In addition to the foregoing testimony it may be stated, that Joseph Moore was educated by his father for a mariner, and he made one voyage to sea in the capacity of supercargo, at the age of sixteen. . As he approached to manhood, it is probable those religious impressions, to which allusion is made, influenced him to decline a further prosecution of that design. On the 21st of the 2d month, -1751, when a little over nineteen years


he was married; and not long after, settled on a farm about three miles from Flemington, and nine from Kingwood meeting. As his children grew up around him, the difficulties of getting them to meeting at such a distance, must have increased. It is probable this circumstance, in connexion with his desire for the welfare and improvement of his neighbours, induced him, in 1772, to make application to the monthly meeting, requesting a meeting to be held at his house. The sympathetic and brotherly feeling of Friends at that day, induced them to grant his request, and a meeting was accordingly held there.

Some time previous to this, Joseph had acceptably appeared in the ministry, but he was not recommended as a minister until the year 1774. Not long after this period, Kingwood monthly meeting had the following named ministers belonging to it, who frequently travelled abroad in Truth's service; Joseph Moore, Sarah Lundy, Gabriel Willson and Henry Widdifield. It is said when Joseph Moore and Abraham Gibbons visited Nova Scotia, they travelled on foot; but no reasons are assigned for this mode of proceeding. In the year 1791, he met with a close trial in the decease of his wife.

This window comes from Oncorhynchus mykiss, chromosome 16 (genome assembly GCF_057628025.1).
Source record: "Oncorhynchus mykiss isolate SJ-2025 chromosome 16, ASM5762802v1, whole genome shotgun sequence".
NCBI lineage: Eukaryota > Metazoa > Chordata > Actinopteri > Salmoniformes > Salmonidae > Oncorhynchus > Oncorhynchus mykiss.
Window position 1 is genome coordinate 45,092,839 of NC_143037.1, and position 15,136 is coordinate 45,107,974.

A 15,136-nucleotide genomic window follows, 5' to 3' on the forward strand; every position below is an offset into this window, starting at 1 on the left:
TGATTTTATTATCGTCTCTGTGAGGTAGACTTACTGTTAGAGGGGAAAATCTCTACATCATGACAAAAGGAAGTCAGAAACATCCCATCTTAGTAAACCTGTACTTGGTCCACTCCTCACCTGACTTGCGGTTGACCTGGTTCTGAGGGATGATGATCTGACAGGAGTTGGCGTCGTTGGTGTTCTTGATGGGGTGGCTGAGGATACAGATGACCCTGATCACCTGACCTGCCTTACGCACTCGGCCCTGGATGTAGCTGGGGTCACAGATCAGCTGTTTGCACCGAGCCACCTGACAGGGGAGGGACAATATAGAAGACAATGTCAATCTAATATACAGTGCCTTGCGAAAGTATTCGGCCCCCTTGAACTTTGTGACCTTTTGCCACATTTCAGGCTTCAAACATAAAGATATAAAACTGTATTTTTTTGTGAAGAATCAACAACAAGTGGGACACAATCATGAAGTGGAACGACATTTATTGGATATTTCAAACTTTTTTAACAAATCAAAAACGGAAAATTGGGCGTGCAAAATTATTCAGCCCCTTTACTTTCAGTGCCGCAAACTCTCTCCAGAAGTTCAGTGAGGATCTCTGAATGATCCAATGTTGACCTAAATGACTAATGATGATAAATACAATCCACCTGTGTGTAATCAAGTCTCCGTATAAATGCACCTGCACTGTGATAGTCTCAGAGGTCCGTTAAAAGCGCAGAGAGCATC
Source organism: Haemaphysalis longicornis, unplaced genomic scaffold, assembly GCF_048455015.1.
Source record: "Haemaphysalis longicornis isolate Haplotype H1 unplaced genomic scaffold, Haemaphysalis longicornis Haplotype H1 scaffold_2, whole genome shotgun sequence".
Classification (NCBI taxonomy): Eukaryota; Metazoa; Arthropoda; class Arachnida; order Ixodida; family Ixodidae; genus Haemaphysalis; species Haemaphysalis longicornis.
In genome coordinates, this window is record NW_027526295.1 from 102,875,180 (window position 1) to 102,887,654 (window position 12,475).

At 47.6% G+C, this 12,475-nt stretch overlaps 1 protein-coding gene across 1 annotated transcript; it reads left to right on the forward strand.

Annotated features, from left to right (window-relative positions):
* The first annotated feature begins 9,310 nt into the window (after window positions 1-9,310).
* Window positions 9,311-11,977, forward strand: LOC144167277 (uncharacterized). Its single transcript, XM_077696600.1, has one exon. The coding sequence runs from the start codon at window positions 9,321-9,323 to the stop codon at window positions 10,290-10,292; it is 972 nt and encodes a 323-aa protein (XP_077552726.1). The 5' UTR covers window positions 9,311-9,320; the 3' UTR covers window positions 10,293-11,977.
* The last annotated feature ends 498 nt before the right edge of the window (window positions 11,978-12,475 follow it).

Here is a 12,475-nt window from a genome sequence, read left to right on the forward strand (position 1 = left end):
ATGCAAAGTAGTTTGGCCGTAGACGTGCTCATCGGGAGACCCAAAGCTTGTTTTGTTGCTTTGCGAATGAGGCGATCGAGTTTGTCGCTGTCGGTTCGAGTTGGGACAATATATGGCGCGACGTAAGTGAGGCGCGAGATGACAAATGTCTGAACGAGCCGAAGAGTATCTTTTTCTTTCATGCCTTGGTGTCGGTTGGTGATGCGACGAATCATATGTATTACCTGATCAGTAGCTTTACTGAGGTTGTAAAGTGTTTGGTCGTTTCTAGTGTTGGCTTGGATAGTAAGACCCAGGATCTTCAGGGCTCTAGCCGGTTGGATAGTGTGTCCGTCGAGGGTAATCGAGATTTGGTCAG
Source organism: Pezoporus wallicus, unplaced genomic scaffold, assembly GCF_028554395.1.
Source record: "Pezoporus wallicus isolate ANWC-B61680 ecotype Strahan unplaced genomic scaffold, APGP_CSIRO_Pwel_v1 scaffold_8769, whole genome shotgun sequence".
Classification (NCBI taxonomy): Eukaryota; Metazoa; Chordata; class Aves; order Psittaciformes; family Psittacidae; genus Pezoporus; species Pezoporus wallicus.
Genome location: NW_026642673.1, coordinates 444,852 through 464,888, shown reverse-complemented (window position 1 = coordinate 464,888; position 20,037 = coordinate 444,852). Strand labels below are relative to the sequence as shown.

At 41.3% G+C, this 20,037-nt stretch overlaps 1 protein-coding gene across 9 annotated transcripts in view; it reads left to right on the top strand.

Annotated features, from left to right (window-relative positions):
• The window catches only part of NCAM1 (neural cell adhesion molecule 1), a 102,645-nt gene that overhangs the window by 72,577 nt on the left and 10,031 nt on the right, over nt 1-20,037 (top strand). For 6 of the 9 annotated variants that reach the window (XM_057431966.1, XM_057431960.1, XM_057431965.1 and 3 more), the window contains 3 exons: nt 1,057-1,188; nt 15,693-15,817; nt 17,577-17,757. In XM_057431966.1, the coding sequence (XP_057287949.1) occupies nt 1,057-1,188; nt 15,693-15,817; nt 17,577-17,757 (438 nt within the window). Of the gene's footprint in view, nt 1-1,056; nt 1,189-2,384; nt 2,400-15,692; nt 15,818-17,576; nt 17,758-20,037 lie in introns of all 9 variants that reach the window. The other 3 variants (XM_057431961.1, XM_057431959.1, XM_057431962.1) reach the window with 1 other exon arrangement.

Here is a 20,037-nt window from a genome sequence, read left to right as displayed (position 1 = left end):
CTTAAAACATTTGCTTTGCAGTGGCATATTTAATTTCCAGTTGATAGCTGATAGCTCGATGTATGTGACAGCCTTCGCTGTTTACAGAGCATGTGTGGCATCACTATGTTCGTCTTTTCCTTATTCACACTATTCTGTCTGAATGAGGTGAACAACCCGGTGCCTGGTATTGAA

The preceding account of his journey to attend the Indian treaty, is the only Journal of his life that we have seen. On his return from that arduous and deeply exercising travel, he attended the Yearly Meeting held in Philadelphia, during the prevalence of the yellow fever. He then proceeded on his way toward home, as far as Solebury, in Bucks county. Here he rested' a day or two at his son-in-law, Thomas Carey's, and attended Buckingham meeting.– He was somewhat indisposed at the time; but proceeded to his own habitation, and thence to the week-day meeting at Kingwood." His indisposition continued; and though importuned to stay with his friends at Kingwood, he felt most easy to return home. The disorder, which was believed to be the yellow fever, increased upon him, and in a few days terminated his course of probation. He was buried near his own dwelling house.